7 things you need to know if you are based in continental Europe and considering a part-time MiF

by Plamen Todorov, MiF Part-time 2021

Plamen Todorov MiF part-time

The Christmas break is over and the quiet holiday time gave me a chance to reflect on my first several months at LBS as a Masters in Finance (MiF) part-time student, commuting from Germany and juggling between my high-intensity full-time job, LBS studies, and family commitments as a husband and father of a 1-year old son. What follows below are 7 key takeaways that anyone in a similar situation to mine considering part-time MiF should keep in mind.

1.      You are unlikely to be an outlier

Before starting the MiF programme and meeting my classmates, I thought I would be one of the maximum 2-3 individuals commuting from continental Europe. Come the first day of the programme, I quickly realised this couldn’t be far from the truth. Almost 20% of my class of 75 turned out to be commuting from various countries across continental Europe, including Germany, Switzerland, France, Denmark, Belgium, Finland, Spain, Netherlands and Italy. The world, and Europe in particular, does seem to have shrunk!

2.      Planning logistics is key

Inevitably, commuting from continental Europe is related to some extra costs that London-based students do not face. Regardless of whether you are a sponsored or self-financed student, you are likely to face some budget restrictions. Thankfully, LBS makes it easy for you to plan long-term and keep those commuting costs at a minimum. Already months before the start of the MiF programme, I got my lecture plan for the full Year 1, allowing me to get some real bargains by booking my flights and accommodation well in advance.

3.      Keep a flexible approach to studying

The reality of commuting is that you will spend a considerable amount of time on the road. Whereas in the past, I needed a quiet room to focus and study, I quickly realised I needed to use my commute efficiently if I were to stand a chance of succeeding in the programme. I bought a pair of noise-cancelling headphones and created a playlist of favourite songs that I kept listening to. Over time, I conditioned myself to remain focused and be able to study almost anywhere and anytime, as long as my laptop is with me, my headphones are on and my favorite tunes are playing.

4.      Technology helps you breach the distance…

The study group is a central aspect of LBS students’ life and your academic success crucially depends on how well your study group functions. This can be quite challenging though when, like in my case, your study group is comprised of 6 people spread across 3 countries and 2 time zones. Thankfully, my teammates and I have been on the same page when it comes to technology and have embraced everything that helps us breach the distance between us. Time scheduling, communication, conference calls, file sharing and editing – almost everything we do is online and that helps us coordinate and meet the (oftentimes) tight deadlines we face.

5.      … But face-to-face contact remains crucial

There is so much about LBS that goes beyond academics and yet all of it boils down to building those friendships and relationships that will support you well after graduation. Part-time MiF students face some challenges in this respect simply because we have less time to spend on campus. Being a commuter raises this challenge further and everyone tackles this issue in a unique way. Personally, I try to be flexible and get the most of my limited time on campus – making sure I connect with those of my classmates, with whom we have developed close friendships, but also taking every opportunity to meet new people and expand my network.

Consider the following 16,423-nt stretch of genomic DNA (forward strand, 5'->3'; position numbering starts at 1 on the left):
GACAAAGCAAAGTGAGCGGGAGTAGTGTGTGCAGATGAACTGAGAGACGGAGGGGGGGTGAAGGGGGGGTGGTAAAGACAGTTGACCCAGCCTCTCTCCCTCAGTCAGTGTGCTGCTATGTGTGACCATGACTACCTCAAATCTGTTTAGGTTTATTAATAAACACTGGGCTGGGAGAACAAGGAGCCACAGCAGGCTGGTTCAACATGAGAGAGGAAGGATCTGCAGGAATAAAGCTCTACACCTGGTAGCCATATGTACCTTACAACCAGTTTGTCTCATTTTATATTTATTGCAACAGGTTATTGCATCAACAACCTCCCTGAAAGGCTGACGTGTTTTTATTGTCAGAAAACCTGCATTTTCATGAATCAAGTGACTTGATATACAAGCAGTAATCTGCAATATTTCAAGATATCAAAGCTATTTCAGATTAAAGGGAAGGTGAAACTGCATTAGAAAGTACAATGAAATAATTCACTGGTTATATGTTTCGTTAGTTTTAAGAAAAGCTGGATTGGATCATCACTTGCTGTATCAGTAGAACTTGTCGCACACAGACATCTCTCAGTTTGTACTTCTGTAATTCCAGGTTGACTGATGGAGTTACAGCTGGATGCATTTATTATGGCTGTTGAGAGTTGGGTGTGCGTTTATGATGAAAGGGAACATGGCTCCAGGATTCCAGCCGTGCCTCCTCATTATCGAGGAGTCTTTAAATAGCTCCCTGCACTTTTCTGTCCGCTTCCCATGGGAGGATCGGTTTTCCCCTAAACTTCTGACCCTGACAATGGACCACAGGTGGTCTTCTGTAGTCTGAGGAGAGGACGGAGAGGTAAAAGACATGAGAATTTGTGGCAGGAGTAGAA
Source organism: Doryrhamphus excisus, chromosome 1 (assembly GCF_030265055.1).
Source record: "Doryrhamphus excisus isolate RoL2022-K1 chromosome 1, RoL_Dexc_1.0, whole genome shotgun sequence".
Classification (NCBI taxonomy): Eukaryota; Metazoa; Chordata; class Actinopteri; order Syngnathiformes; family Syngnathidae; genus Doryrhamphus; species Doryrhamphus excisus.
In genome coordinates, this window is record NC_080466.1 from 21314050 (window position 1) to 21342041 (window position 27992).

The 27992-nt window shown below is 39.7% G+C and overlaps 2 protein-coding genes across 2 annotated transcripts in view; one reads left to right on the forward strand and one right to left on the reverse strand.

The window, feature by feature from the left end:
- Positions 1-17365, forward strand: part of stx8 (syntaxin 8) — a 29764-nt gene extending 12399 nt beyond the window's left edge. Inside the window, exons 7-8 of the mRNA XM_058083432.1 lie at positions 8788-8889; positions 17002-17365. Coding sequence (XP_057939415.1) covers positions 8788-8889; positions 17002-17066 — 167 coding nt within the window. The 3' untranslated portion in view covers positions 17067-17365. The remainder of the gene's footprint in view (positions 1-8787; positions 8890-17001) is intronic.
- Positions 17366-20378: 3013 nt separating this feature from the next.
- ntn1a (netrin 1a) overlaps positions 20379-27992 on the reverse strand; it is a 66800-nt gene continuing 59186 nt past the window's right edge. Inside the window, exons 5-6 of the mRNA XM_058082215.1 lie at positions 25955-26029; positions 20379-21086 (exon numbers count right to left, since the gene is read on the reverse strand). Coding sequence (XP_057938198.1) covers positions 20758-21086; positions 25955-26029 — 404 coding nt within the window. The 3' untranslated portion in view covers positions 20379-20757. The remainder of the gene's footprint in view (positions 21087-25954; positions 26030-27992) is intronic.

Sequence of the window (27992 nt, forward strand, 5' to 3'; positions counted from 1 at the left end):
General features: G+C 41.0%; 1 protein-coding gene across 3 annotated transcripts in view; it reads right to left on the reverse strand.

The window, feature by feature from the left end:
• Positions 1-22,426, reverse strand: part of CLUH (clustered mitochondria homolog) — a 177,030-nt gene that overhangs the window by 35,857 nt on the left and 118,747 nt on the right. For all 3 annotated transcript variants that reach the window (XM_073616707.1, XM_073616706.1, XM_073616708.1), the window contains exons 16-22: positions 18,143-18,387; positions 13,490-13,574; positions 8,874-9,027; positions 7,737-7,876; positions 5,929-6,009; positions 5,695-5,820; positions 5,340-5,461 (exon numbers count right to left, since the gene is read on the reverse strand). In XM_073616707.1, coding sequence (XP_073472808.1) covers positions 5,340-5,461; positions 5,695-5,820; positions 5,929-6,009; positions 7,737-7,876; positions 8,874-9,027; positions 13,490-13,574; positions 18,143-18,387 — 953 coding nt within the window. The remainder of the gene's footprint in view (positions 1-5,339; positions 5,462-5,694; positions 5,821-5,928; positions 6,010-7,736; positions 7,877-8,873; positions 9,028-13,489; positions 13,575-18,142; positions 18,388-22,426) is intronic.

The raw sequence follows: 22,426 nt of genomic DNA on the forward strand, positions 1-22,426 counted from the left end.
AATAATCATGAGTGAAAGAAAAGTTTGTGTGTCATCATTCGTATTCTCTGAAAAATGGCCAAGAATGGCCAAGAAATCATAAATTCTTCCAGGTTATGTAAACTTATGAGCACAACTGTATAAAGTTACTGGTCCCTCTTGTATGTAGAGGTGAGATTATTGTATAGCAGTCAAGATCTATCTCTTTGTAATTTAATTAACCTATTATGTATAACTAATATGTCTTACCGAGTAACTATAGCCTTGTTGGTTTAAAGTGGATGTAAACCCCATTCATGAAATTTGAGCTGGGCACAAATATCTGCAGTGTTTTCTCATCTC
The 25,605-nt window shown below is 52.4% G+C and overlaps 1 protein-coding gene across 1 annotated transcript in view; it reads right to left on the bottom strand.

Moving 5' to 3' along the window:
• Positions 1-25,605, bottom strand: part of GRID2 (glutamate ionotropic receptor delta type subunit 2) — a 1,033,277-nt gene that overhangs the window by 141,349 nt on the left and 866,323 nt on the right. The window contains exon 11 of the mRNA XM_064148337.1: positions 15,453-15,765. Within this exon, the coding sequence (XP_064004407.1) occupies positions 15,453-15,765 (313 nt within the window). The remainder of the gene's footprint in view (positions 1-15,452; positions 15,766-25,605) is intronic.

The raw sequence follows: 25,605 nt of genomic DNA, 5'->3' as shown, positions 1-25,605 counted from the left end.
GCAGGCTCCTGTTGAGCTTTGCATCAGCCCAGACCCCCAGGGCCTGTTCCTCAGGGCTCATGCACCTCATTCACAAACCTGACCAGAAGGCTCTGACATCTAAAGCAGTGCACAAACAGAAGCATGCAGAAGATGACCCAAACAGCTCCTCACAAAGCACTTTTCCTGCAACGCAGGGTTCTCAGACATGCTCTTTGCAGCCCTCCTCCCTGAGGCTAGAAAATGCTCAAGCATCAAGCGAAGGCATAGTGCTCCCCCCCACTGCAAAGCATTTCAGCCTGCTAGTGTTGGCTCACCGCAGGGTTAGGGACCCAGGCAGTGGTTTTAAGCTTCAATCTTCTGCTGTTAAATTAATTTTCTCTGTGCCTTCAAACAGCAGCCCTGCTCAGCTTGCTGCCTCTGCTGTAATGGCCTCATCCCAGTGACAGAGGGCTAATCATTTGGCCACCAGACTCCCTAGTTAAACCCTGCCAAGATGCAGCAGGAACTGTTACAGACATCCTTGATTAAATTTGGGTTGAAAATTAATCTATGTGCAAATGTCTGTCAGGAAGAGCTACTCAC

6.      Securing support from your family is a must

I am fortunate enough to have a wife, who is a professional recruiter with a very clear understanding of the value that the LBS MiF degree has to offer. Nevertheless, this makes it no easier for her when I set off for London and leave her alone with our 1-year-old son. Doing the part-time MiF is indeed taxing for us students, but it is equally challenging for the people surrounding us who need to deal with our physical absence and, at times, emotional exhaustion. I am a strong believer that you cannot succeed as a part-time MiF student unless you have strong support from your significant ones. So, even before you apply to LBS, I urge you to have a conversation with your loved ones and make sure they fully understand the meaning of a part-time MiF and the level of commitment it requires.

7.      Do not forget to rest

Being a part-time student, it is all too easy to get engulfed in the neverending slew of work, assignments and deadlines. I suffered from this a few years ago when I was working and studying for my CFA exams, and I hardly took any days off. Having learned my lesson, I approached the part-time MiF in a much more structured way. At the very start of the programme, I clearly communicated to everyone that I am not going to work or study on Sundays as these days are reserved for my family. 6 months down the road, I think this was one of my best calls – not only do I rest, recharge my batteries and spend precious time with my family but I am also motivated and disciplined to become ever more efficient and squeeze all the work, projects and assignments into 6 days of the week.


Difficult as they have been at times, my first couple of months at LBS have been an amazing experience of personal growth and pride of being part of this amazing institution and community. If you are in a similar situation to me and consider applying to LBS, keep in mind the above points and remember that if I can make it, you can make it too.


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